So we've had our Oculus Rift Developer Kit in the Entropy Office for about a month, and one thing is certain (besides the fact that we're all a little queazy) - we are HUGE believers in the potential of the new virtual reality headset, and although it has been less touted, we see this as the dawn of 'true' Mobile VR.
Just this week, Oculus CEO Brendan Iribe told Engadget, "We will be delivering a single Oculus Rift which [will] tether to multiple different devices. I think people will be pretty surprised with what set of devices we're able to make this work on. We are focused on just a few right now, basically just to stay focused so that we can deliver a great experience on a couple devices first. Then over time we'll have that span out."
The speculation has been rife that the "multiple different devices" Iribe has alluded to will no doubt include Android (and potentially in future) even iOS support. Things have heated up even more the past few weeks, with the announcement of industry icon John Carmack joining the Oculus Team full time. Carmack has already stated publicly that he sees the future of Oculus on Android as a stand-alone experience. The extension to the 3D headset as a fully 'mobile' experience is therefore only a small step away.
Now what does all this mean?
Will we be using the Rift to pair with our mobile devices (a la Google Glass) to provide an "on the go" second screen experience? Perhaps. More likely though, we are looking at a mobile VR experience that can integrate many of the applications and entertainment we currently strain to enjoy on our smaller screens - perhaps as a 3D screen companion, or experiential learning or gaming environment on the go. Admittingly, this woud be a complicated "wearable" to integrate into your daily life - but remember, this is just the beginning. In a few years, the Rift technology will no doubt fit within the form factor of normal glasses - or sunglasses for that matter.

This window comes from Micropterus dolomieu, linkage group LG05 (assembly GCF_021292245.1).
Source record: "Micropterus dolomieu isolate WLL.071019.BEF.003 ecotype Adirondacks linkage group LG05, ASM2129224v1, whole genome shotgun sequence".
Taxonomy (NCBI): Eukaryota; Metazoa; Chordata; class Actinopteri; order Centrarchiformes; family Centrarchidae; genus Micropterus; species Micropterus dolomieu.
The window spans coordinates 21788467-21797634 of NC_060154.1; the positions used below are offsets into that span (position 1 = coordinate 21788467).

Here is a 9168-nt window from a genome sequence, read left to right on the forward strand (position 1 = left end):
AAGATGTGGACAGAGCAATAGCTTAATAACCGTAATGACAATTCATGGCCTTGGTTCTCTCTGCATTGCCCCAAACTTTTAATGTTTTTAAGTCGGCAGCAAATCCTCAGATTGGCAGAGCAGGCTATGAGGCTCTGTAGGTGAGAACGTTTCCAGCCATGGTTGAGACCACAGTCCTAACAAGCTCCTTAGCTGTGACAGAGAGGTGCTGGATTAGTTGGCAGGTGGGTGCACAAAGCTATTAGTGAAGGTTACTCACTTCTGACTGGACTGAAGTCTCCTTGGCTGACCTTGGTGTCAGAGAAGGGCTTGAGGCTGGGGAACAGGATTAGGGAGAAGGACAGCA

What's perhaps even more exciting is the potential to bring back the lost promise of AR (remember that "Augmented Reality" thing that was all the rage about 18 months ago?). With a Rift-like, enhanced mobile virtual reality experience, the potential to create a highly immersive, fully-360 experience emerges.
What can that mean? How about full 3D city walking tours of London - experiencing the city during the Blitz of 1940 or the Great Fire of 1666 as you walk though modern streets? Galleries and Museums can take this even further with full digital 'spaces' and exhibits allowing users to tour, interact, and even "find" various art works that exist only in the 'virtual' arena. Then there's the events angle - attending massive venues and events remotely or even interacting closely with with the acts on stage or on the football pitch. Heck, all of the cool ideas we used to have for "AR" can simply be much more pervasive and sumptuous in a proper Rift-style, fully wearable environment.
It's early days for the wearable, "heads-up display" paradigm to be certain. Google Glass is just one expression of where a consistent virtual dashboard can take us. But don't discount the ability of a fully immersive, 3D virtual experience to soon take the Glass concept much, much further.
For our part, we've had a lot of trouble walking around London in our Rift - but we have no doubt in a few years, that may be a bit more normal.